The rise of people like Mr Rex Tillerson, President Trump's nominee for US secretary of state, only reinforces Mr Putin's perception that political trends are now running in his favour, since Mr Tillerson is not just an old partner, but also a master in the business which keeps Russia going: oil and natural gas. Either way, the admiration and perhaps even affection between the top leaders in Moscow and Washington are evidently mutual.
Yet, this does not mean that they can actually forge a strategic partnership, for there is a huge gap in the expectations of both partners in this putative relationship.
Although Mr Trump has never spelt out in detail what he wants from Moscow, it is clear that there are two tasks for which he deems Russia useful. The first is Russian cooperation to "eradicate completely from the face of the earth" the "radical Islamic terrorism", as Mr Trump put it in his inauguration speech. And the second is eliciting potential Russian support in cornering China, the one power Mr Trump sees as presenting the US with the biggest and most sustained strategic challenge.
Yet, the Russians have very different objectives. Moscow is happy to cooperate with the US on counter-terrorism measures, but sees that as merely a diversion from the top priority, which is to regain for Russia the status as a global power, a country whose support is required in the management of any future world crisis.
And that means an acceptance that Russia should be allowed to have its own spheres of influence in Europe and Central Asia, since without these, it's difficult to see why the US should allow Russia - a country with a population not much bigger than Japan's and an economy not much bigger than that of Italy - a permanent place at the top table.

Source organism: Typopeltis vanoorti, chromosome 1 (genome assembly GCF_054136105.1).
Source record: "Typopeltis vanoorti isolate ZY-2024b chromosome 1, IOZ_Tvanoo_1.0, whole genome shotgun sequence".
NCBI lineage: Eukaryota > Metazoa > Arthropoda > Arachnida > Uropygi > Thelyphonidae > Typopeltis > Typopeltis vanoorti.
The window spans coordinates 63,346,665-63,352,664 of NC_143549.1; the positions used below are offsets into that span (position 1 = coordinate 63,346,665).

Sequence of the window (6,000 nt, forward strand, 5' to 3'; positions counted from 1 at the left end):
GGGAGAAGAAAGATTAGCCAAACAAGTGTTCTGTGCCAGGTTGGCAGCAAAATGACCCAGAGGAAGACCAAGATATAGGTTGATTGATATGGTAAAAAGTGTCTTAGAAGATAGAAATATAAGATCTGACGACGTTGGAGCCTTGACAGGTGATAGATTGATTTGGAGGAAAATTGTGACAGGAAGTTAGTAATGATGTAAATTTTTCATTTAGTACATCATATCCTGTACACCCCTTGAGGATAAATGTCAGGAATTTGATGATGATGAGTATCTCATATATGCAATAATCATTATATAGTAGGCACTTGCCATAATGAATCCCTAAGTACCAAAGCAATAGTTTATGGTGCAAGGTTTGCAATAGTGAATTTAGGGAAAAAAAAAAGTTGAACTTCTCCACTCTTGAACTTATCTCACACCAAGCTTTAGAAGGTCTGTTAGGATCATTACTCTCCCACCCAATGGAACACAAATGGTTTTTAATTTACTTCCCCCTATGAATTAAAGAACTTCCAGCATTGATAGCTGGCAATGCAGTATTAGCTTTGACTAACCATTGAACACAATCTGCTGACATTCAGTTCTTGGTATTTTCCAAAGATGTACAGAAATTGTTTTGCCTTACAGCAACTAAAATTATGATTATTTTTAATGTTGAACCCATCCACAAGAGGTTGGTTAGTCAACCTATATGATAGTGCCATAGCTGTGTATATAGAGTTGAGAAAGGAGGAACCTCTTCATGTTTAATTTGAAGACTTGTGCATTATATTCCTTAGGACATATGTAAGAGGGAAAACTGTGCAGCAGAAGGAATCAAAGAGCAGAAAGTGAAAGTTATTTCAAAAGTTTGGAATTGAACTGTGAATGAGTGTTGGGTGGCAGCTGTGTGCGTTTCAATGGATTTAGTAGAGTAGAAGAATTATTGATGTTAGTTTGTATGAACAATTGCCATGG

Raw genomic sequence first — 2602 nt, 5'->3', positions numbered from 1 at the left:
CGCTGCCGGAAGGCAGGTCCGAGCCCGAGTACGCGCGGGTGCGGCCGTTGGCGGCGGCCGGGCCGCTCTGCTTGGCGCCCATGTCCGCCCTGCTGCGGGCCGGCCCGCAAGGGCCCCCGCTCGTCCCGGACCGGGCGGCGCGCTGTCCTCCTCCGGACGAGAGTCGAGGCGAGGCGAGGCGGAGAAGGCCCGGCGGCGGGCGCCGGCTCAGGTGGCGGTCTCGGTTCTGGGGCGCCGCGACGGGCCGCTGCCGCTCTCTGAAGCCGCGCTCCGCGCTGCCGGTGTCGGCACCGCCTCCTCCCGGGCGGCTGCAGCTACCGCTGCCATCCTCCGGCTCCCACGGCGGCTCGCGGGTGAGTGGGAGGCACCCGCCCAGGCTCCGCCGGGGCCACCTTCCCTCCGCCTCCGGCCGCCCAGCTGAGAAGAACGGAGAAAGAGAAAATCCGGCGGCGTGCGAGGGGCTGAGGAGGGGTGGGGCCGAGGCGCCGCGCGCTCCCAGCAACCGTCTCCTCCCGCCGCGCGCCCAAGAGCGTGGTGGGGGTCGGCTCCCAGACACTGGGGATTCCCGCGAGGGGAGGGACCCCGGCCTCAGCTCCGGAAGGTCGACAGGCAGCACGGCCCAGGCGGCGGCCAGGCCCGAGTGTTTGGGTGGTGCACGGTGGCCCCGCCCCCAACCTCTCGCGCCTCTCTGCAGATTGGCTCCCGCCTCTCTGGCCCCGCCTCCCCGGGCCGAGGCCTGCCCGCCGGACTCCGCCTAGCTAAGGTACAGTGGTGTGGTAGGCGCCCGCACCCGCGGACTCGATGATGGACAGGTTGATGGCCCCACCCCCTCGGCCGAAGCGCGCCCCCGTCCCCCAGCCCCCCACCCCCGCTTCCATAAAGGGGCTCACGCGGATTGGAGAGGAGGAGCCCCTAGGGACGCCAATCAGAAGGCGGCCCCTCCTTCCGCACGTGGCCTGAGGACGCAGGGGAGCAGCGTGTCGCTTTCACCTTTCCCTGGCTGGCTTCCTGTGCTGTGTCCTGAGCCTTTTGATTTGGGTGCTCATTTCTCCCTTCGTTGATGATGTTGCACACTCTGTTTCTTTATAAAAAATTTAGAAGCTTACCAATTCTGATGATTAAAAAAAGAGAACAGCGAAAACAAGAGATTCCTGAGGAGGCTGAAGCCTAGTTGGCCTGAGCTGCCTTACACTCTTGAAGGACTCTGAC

The continued crisis in Ukraine is largely about getting Western approval for the establishment of a Russian sphere of influence, and Mr Putin has no intention of compromising on this quest.
But at the same time, although the Russians have their own reasons to mistrust the Chinese, they have no intention of cooperating with the US in containing China. That's partly because China will retaliate by challenging the already declining Russian influence in Central Asia, but also because it is in Russia's interest to have a powerful China as a permanent counter-balance to the US.
The Russians may well be tempted to engage in their own China-hedging. Yet, they will do that - and, arguably, are already doing it - with the help of older Russian partners such as India or Vietnam, rather than in conjunction with the Americans, who are always liable to dump the Russians at a later stage by playing the "China card" against Moscow, as the Americans did during the 1970s.
And even if one assumes that America's new president is prepared to put the China question aside and forge a partial strategic deal with Russia over Europe and the Middle East, it's difficult to see how this will be accomplished, or what purpose it will serve.
The US can abandon Ukraine to Russia by simply stopping all economic and military assistance to that country. But it cannot "deliver" Eastern Europe to a Russian sphere of influence even if it wanted to; this is not 1945 when, at the end of World War II, countries were bartered away with the mere whisk of a pen. Nor is it very obvious what the Russians can actually do to eradicate terrorism. The Russian military can drop bombs, but bombs are precisely the commodity Mr Trump does not lack either.
Yet, on almost every other count, the Russians are part of the problem rather than part of the solution to terrorism: Their internal problem with domestic separatists and marginalisation feeds violence, and Russia has one of the highest rates of people volunteering for terrorism. A true Russian counter-terrorism partnership should entail a change in domestic Russian policies, precisely what neither Mr Putin nor Mr Trump is seeking.
In sum, therefore, the Russia-US relationship is one doomed from the start; the partners are not merely incompatible, they don't even understand each other's aspirations, and most certainly have no incentive to address each other's needs.
The only remaining question is whether President Trump wants to pursue this dream or whether, like a good businessman who realises that he's faced with a dud business proposal, he cuts his losses and moves on to other projects.